Using a wrist-worn device based on peripheral arterial tonometry to diagnose obstructive sleep apnea: in-laboratory and ambulatory validation

Stephen D Pittman, Najib T Ayas, Mary M MacDonald, Atul Malhotra, Robert B Fogel, David P White
Sleep 2004 August 1, 27 (5): 923-33

STUDY OBJECTIVES: To assess the accuracy of a wrist-worn device (Watch_PAT 100) to diagnose obstructive sleep apnea in the home.

DESIGN: Participants completed 2 overnight diagnostic studies with the test device: 1 night in the laboratory with concurrent polysomnography and 1 night in the home with only the Watch_PAT. The order of the laboratory and home study nights was random. The frequency of respiratory events on the PSG was quantified using indexes based on 2 definitions of hypopnea: the respiratory disturbance index (RDI) using American Academy of Sleep Medicine Task Force criteria for clinical research, also referred to as the Chicago criteria (RDI.C), and the Medicare guidelines (RDI.M). The Watch_PAT RDI (PAT RDI) and oxygen desaturation index (PAT ODI) were then evaluated against the polysomnography RDI.C and RDI.M, respectively, for both Watch_PAT diagnostic nights, yielding IN-LAB and HOME-LAB comparisons.

SETTING: Sleep laboratory affiliated with a tertiary-care academic medical center.

PATIENTS: 30 patients referred with suspected OSA.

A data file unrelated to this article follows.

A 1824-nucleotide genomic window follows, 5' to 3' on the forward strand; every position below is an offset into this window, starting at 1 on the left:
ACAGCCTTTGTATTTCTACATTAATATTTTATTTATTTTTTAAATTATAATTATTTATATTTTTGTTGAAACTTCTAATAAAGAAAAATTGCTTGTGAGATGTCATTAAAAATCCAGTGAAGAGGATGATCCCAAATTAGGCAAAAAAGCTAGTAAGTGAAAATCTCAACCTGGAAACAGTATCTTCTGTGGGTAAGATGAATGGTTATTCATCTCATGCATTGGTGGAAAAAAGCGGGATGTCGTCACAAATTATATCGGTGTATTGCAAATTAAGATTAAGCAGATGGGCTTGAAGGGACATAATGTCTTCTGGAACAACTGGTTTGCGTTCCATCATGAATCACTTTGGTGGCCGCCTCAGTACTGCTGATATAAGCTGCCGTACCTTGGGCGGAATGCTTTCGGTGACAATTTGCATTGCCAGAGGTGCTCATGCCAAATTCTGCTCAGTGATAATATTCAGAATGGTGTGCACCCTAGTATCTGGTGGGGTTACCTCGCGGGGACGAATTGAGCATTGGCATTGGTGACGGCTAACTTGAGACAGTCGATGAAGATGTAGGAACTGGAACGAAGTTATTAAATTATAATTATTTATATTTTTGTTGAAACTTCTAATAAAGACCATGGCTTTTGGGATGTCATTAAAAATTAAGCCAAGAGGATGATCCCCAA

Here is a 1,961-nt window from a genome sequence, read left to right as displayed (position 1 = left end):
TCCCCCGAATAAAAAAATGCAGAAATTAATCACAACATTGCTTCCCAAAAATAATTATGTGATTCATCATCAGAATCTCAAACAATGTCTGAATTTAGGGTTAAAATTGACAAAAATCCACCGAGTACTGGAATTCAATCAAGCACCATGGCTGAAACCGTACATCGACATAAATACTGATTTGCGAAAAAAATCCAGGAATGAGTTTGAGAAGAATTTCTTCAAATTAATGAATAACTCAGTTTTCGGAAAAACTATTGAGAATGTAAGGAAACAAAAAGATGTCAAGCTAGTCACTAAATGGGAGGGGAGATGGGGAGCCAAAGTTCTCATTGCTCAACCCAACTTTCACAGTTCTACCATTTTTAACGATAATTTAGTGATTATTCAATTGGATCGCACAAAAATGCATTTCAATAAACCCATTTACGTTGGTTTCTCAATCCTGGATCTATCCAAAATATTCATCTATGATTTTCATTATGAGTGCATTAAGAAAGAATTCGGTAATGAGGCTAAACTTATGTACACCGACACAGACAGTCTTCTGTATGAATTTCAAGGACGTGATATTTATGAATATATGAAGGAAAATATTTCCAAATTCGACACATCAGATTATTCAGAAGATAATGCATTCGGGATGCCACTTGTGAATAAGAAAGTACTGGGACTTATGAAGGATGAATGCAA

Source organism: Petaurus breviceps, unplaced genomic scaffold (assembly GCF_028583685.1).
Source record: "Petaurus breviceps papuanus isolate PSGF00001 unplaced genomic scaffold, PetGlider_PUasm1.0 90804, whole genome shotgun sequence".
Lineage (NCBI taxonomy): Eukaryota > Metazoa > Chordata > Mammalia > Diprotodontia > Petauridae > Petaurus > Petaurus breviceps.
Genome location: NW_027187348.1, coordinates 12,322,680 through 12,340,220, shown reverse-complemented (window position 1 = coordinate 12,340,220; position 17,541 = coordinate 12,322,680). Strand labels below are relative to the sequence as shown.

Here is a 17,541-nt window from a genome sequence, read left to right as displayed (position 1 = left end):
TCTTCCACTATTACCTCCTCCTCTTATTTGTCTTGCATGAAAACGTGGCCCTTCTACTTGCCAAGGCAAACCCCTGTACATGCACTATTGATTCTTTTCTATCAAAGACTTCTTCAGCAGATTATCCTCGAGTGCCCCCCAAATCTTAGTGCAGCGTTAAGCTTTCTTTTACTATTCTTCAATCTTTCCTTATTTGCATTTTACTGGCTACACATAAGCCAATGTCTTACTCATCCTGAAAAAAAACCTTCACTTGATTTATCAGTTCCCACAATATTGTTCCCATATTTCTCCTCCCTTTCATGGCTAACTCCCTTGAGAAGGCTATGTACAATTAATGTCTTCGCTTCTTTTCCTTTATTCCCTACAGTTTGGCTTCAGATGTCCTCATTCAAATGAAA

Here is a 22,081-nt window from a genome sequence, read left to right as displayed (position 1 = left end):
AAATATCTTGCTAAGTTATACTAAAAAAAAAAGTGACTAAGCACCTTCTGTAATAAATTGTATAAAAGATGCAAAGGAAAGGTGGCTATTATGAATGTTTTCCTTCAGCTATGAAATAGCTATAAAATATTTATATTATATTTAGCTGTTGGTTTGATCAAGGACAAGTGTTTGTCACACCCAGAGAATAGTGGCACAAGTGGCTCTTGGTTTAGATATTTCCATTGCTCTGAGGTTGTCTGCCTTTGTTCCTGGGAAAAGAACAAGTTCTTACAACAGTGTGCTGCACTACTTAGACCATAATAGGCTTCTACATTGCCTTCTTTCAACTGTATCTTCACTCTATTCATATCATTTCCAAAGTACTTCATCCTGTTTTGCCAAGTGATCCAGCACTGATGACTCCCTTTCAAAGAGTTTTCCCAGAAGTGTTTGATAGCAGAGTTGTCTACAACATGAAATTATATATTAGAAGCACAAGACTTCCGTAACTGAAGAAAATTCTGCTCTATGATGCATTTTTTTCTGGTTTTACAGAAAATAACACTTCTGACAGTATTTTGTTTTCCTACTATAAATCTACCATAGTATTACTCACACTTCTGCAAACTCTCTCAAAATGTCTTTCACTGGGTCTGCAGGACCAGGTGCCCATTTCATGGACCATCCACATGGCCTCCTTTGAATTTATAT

MEASUREMENTS AND RESULTS: The polysomnography and PAT measures were compared using the mean [2 SD] of the differences and the intra-class correlation coefficient (ICC). The receiver-operator characteristic curve was used to assess optimum sensitivity and specificity and calculate likelihood ratios. For the IN-LAB comparison, there was high concordance between RDI.C and PAT RDI (ICC = 0.88, mean difference 2.5 [18.9] events per hour); RDI.M and PAT ODI (ICC = 0.95, mean difference 1.4 [12.9] events per hour; and sleep time (ICC = 0.70, mean difference 7.0 [93.1] minutes) between the test device and PSG. For the HOME-LAB comparison, there was good concordance between RDI.C and PAT RDI (ICC = 0.72, mean difference 1.4 [30.1] events per hour) and RDI.M and PAT ODI (ICC = 0.80, mean difference 1.6 [26.4] events per hour) for the test device and PSG. Home studies were performed with no technical failures.

CONCLUSIONS: In a population of patients suspected of having obstructive sleep apnea, the Watch_PAT can quantify an ODI that compares very well with Medicare criteria for defining respiratory events and an RDI that compares favorably with Chicago criteria for defining respiratory events. The device can be used with a low failure rate for single use in the lab and home for self-administered testing.

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